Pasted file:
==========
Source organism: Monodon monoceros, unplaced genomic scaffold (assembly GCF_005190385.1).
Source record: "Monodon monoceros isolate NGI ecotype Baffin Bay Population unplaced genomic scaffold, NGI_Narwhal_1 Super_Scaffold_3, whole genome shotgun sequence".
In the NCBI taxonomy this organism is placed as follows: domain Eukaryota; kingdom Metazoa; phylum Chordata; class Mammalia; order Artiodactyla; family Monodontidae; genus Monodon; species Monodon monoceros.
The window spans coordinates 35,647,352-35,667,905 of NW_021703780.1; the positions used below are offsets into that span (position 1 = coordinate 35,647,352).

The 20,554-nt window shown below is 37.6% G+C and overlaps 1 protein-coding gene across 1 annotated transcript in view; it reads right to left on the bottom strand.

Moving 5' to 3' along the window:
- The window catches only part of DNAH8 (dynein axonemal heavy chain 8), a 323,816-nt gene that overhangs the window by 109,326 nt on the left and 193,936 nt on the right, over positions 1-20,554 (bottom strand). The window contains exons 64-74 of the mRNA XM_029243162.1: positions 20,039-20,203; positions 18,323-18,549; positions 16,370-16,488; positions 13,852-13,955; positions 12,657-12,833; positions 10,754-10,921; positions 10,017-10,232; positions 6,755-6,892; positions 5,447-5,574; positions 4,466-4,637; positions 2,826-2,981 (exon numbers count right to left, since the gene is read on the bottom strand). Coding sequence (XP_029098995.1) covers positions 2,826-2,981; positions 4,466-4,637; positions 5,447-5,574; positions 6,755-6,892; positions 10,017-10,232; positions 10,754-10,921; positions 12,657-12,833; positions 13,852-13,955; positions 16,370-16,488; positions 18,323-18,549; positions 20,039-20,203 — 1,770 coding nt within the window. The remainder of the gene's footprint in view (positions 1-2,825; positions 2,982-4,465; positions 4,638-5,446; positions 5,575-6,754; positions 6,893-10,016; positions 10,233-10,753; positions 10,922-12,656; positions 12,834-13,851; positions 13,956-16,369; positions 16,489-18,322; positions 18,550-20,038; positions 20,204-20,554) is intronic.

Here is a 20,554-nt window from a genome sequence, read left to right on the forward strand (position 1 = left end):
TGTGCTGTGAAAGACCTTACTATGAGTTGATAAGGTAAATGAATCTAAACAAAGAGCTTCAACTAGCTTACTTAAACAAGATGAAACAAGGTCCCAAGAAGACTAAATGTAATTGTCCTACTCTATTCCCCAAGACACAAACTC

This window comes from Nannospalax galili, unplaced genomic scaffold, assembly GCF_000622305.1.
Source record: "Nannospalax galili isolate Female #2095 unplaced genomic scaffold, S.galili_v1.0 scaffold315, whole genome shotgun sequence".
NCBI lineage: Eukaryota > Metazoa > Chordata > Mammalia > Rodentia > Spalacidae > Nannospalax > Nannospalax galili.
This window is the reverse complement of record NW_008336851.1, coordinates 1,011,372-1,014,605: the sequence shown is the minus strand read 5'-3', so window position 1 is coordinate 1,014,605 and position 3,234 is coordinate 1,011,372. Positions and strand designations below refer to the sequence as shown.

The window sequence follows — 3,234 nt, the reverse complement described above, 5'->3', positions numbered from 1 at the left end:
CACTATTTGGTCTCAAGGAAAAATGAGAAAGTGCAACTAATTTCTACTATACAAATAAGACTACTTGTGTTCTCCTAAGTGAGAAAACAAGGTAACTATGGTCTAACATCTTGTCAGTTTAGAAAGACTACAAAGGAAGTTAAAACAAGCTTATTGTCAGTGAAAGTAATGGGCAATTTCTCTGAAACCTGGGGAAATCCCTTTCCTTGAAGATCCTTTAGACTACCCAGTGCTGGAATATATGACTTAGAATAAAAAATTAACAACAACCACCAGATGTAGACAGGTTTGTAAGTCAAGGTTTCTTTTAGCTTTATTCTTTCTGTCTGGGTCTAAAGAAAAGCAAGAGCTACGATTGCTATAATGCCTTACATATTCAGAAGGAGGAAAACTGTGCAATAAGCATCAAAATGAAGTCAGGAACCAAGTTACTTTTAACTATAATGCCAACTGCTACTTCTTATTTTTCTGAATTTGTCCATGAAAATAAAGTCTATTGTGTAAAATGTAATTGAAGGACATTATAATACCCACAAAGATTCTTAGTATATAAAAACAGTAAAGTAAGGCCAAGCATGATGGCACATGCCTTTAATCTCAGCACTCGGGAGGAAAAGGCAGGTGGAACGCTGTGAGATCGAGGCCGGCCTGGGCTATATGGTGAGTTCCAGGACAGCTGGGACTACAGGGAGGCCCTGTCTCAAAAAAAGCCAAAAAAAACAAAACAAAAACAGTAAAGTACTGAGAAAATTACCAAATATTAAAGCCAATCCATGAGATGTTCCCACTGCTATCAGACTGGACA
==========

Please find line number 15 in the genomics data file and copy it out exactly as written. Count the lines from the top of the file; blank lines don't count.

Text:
CACTATTTGGTCTCAAGGAAAAATGAGAAAGTGCAACTAATTTCTACTATACAAATAAGACTACTTGTGTTCTCCTAAGTGAGAAAACAAGGTAACTATGGTCTAACATCTTGTCAGTTTAGAAAGACTACAAAGGAAGTTAAAACAAGCTTATTGTCAGTGAAAGTAATGGGCAATTTCTCTGAAACCTGGGGAAATCCCTTTCCTTGAAGATCCTTTAGACTACCCAGTGCTGGAATATATGACTTAGAATAAAAAATTAACAACAACCACCAGATGTAGACAGGTTTGTAAGTCAAGGTTTCTTTTAGCTTTATTCTTTCTGTCTGGGTCTAAAGAAAAGCAAGAGCTACGATTGCTATAATGCCTTACATATTCAGAAGGAGGAAAACTGTGCAATAAGCATCAAAATGAAGTCAGGAACCAAGTTACTTTTAACTATAATGCCAACTGCTACTTCTTATTTTTCTGAATTTGTCCATGAAAATAAAGTCTATTGTGTAAAATGTAATTGAAGGACATTATAATACCCACAAAGATTCTTAGTATATAAAAACAGTAAAGTAAGGCCAAGCATGATGGCACATGCCTTTAATCTCAGCACTCGGGAGGAAAAGGCAGGTGGAACGCTGTGAGATCGAGGCCGGCCTGGGCTATATGGTGAGTTCCAGGACAGCTGGGACTACAGGGAGGCCCTGTCTCAAAAAAAGCCAAAAAAAACAAAACAAAAACAGTAAAGTACTGAGAAAATTACCAAATATTAAAGCCAATCCATGAGATGTTCCCACTGCTATCAGACTGGACA